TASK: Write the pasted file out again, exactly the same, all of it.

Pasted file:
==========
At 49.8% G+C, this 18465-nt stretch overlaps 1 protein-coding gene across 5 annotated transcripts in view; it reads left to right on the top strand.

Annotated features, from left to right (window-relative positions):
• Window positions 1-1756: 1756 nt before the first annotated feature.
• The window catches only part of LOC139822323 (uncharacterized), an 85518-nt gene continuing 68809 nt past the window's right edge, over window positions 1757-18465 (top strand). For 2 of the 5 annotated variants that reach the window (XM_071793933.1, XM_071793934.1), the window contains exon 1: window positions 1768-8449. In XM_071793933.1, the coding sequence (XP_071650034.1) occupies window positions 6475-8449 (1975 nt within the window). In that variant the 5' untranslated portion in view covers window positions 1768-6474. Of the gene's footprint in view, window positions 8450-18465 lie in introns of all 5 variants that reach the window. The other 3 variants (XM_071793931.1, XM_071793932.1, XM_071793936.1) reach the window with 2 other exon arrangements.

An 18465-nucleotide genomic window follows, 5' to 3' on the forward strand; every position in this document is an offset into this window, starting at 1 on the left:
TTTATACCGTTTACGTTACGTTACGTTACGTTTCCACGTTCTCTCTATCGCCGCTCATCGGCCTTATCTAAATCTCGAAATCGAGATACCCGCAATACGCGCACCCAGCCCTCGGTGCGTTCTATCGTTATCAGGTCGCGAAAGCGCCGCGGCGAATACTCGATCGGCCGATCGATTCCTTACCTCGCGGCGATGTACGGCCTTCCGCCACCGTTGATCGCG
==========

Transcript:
At 49.8% G+C, this 18465-nt stretch overlaps 1 protein-coding gene across 5 annotated transcripts in view; it reads left to right on the top strand.

Annotated features, from left to right (window-relative positions):
• Window positions 1-1756: 1756 nt before the first annotated feature.
• The window catches only part of LOC139822323 (uncharacterized), an 85518-nt gene continuing 68809 nt past the window's right edge, over window positions 1757-18465 (top strand). For 2 of the 5 annotated variants that reach the window (XM_071793933.1, XM_071793934.1), the window contains exon 1: window positions 1768-8449. In XM_071793933.1, the coding sequence (XP_071650034.1) occupies window positions 6475-8449 (1975 nt within the window). In that variant the 5' untranslated portion in view covers window positions 1768-6474. Of the gene's footprint in view, window positions 8450-18465 lie in introns of all 5 variants that reach the window. The other 3 variants (XM_071793931.1, XM_071793932.1, XM_071793936.1) reach the window with 2 other exon arrangements.

An 18465-nucleotide genomic window follows, 5' to 3' on the forward strand; every position in this document is an offset into this window, starting at 1 on the left:
TTTATACCGTTTACGTTACGTTACGTTACGTTTCCACGTTCTCTCTATCGCCGCTCATCGGCCTTATCTAAATCTCGAAATCGAGATACCCGCAATACGCGCACCCAGCCCTCGGTGCGTTCTATCGTTATCAGGTCGCGAAAGCGCCGCGGCGAATACTCGATCGGCCGATCGATTCCTTACCTCGCGGCGATGTACGGCCTTCCGCCACCGTTGATCGCG